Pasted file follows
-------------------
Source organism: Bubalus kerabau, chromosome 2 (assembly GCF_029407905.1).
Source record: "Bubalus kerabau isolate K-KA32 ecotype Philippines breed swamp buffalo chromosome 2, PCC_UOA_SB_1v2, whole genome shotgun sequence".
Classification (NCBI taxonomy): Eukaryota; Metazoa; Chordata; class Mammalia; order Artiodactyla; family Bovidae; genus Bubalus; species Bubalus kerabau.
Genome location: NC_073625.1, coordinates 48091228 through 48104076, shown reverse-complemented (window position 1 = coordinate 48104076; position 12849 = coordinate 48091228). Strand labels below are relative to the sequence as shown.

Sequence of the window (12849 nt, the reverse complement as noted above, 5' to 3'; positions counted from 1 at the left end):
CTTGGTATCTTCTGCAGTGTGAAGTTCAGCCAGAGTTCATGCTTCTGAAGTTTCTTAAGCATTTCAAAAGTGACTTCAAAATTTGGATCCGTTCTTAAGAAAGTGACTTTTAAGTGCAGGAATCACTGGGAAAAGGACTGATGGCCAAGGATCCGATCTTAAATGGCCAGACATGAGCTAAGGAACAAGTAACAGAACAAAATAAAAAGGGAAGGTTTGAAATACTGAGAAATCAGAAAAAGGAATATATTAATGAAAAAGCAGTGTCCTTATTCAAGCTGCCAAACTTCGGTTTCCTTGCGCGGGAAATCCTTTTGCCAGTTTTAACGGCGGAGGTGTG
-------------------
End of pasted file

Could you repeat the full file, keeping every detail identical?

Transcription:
Source organism: Bubalus kerabau, chromosome 2 (assembly GCF_029407905.1).
Source record: "Bubalus kerabau isolate K-KA32 ecotype Philippines breed swamp buffalo chromosome 2, PCC_UOA_SB_1v2, whole genome shotgun sequence".
Classification (NCBI taxonomy): Eukaryota; Metazoa; Chordata; class Mammalia; order Artiodactyla; family Bovidae; genus Bubalus; species Bubalus kerabau.
Genome location: NC_073625.1, coordinates 48091228 through 48104076, shown reverse-complemented (window position 1 = coordinate 48104076; position 12849 = coordinate 48091228). Strand labels below are relative to the sequence as shown.

Sequence of the window (12849 nt, the reverse complement as noted above, 5' to 3'; positions counted from 1 at the left end):
CTTGGTATCTTCTGCAGTGTGAAGTTCAGCCAGAGTTCATGCTTCTGAAGTTTCTTAAGCATTTCAAAAGTGACTTCAAAATTTGGATCCGTTCTTAAGAAAGTGACTTTTAAGTGCAGGAATCACTGGGAAAAGGACTGATGGCCAAGGATCCGATCTTAAATGGCCAGACATGAGCTAAGGAACAAGTAACAGAACAAAATAAAAAGGGAAGGTTTGAAATACTGAGAAATCAGAAAAAGGAATATATTAATGAAAAAGCAGTGTCCTTATTCAAGCTGCCAAACTTCGGTTTCCTTGCGCGGGAAATCCTTTTGCCAGTTTTAACGGCGGAGGTGTG